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A Nutritional Therapist's Guide to Skin Health


How you look can affect how you feel so taking care of your skin is an important part of your overall well being, both physically and mentally. Skin is incredible! Not only does it keep everything in, but also it protects you from infection, radiation and dehydration. ‘Skin’ refers not only to the visible outer skin, but also the much larger inner skin that covers the lungs and digestive tract.


Your skin is in a state of constant regeneration and will completely replace itself about every 20 days. The health of your skin and its ability to rejuvenate is hugely affected by your diet, as well as factors in the environment, including the cosmetics you use.

Skin is the largest organ in the body...

It weighs about 5 kg and has a surface area roughly the size of a double bed. Your skin withstands a lot of damage from day-to-day life, with factors such as physical injury, infection, sunlight environmental pollution, airborne germs and smoking all having a negative impact.

The skin also gives important clues as to what is happening inside; a rash can be a sign of an allergic reaction happening within the body, while yellowing of the skin can indicate an issue with the liver. Factors such as age, genes, circulation, digestive health, toxins, immunity, psychology and diet can all affect skin condition.


So, in many ways, what you eat today you wear tomorrow...

Your skin is a remarkable barometer of your body’s health, so keeping your body's internal systems healthy is key to avoiding or treating skin issues. Remember, all the organs are connected and the skin is just another organ. Nutrition is involved in each stage of skin development... Vitamin C plays a vital role in the production of collagen. The flexibility of collagen and elastin fibres declines over time owing to damage caused by free radicals. This damage can be reduced by antioxidants such as vitamins A, C and E, selenium and many others.


Vitamin A, as well as being an antioxidant, controls the amount of keratin in your skin. A deficiency of vitamin A can therefore cause dry and rough skin.


Zinc is essential for production of new skin cells. Zinc deficiency can lead to stretch marks and poor healing and can also lead to skin complaints such as acne and eczema.


A well-balanced diet consisting of fresh, preferably organic, foods is crucial for the health of your entire body, including your skin.

THE GOOD GUYS!

There are several actions you can take right now to start giving your skin the care it needs. While some skin products are beneficial, they will be ineffective if you don't look after the rest of your body and give it the nutrients it needs.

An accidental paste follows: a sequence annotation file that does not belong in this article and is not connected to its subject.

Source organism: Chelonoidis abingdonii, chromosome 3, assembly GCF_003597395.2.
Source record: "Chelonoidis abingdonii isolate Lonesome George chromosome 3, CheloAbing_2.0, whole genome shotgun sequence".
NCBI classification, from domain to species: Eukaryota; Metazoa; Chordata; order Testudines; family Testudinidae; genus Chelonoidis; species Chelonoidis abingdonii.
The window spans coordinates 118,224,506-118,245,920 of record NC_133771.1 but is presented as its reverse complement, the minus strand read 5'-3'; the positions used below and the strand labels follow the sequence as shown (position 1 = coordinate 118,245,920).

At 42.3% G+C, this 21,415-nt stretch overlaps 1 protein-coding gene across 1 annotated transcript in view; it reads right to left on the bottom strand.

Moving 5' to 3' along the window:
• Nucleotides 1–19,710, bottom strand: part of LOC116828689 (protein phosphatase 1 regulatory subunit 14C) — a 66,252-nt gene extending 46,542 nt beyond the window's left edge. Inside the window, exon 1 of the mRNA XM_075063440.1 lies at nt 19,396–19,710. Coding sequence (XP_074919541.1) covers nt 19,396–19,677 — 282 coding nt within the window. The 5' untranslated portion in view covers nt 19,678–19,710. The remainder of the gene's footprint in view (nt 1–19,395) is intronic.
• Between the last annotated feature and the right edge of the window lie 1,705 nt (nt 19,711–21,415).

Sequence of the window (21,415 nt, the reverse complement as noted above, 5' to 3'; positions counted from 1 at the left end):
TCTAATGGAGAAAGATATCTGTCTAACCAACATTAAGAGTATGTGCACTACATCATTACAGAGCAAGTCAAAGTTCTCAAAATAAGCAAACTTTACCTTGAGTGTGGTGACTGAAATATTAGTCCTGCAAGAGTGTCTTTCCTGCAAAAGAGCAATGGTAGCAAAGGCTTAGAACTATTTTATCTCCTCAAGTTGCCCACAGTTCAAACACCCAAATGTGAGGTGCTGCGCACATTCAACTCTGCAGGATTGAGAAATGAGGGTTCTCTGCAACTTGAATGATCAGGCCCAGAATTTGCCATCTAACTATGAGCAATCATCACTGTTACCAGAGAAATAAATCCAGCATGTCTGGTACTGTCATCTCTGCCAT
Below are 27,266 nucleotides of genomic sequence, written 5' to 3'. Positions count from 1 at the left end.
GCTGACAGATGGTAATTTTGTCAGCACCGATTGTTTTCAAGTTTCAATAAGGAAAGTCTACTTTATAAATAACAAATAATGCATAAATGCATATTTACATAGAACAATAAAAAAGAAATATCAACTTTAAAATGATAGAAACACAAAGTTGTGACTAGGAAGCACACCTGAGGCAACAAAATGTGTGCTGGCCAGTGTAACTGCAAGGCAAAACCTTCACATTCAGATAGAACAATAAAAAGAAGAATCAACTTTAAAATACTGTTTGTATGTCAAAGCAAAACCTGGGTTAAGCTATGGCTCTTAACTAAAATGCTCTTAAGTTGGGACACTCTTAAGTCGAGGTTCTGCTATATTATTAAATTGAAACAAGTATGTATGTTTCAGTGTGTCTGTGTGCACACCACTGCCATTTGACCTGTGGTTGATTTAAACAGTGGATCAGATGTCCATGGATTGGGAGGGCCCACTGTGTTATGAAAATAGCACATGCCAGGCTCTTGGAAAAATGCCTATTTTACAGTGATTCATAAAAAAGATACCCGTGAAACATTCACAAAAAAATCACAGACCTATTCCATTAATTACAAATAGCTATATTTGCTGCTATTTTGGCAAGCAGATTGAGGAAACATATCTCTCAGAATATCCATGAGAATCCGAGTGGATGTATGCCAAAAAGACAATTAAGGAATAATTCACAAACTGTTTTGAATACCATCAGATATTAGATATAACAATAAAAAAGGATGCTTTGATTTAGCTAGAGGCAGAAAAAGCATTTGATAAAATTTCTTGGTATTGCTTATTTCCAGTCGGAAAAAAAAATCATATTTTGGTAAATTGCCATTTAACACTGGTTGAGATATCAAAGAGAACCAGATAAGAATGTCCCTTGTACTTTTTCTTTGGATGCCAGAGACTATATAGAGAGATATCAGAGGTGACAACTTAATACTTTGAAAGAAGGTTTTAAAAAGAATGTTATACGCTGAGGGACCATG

Diet

A well-balanced diet consisting of fresh, preferably organic, foods is crucial for the health of your entire body, including your skin. Good nutrition will slow the skin's aging process, helping you to look younger for longer. Antioxidant-rich foods are an essential part of arresting the aging process and are obtained by eating a variety of coloured fruits and vegetables, seeds and oils. Aim to increase your intake of the following foods to help your skin stay healthy:

  • Red, orange and yellow vegetables and fruits such as sweet potatoes, peppers, carrots, apricots and watermelon;

  • Purple foods such as berries;

  • Green foods such as watercress, kale and broccoli;

  • Seeds such as peas and whole grains, fresh nuts and oils.

  • Bulbs such onions and garlic.

  • Omega 3 and 6 are important elements of skin care, forming part of each individual cell, keeping them soft. These essential fats include fish, nuts, seeds and oils.


Water

Water plays a vital role in keeping the skin firm and taught. When we become dehydrated, the skin begins to shrivel and wrinkle, so it is important to drink around 2 litres of water a day, or more if you are sweating a lot. Dehydrated skin is not only more prone to wrinkles, but waste and toxins that build up in the skin cells cannot be cleared.

Skin Supplements

A good multivitamin may contain extra antioxidants and some essential fatty acids. In addition to this, individual conditions will require specific supplementation. Another nutrient that is important for skin health is sulphur. This ‘essential’ mineral is a constituent of keratin and collagen which help to maintin healthy skin, hair and nails. Rather than taking collagen supplements, or creams, it is preferable to supply your body with the raw materials it needs to manufacture collagen, such as MSM (Methylsulfonylmethane) along with vitamin C.

MSM has been shown not only to keep skin, hair and nails looking beautiful, but also to assist in healing wounds, acne allergies and even arthritis.

As a final note, if you are suffering from long-term skin issues, it is worth considering that leaky gut may be the underlying cause. Please read my series of articles on gut health to learn more about how to counter this debilitating condition.






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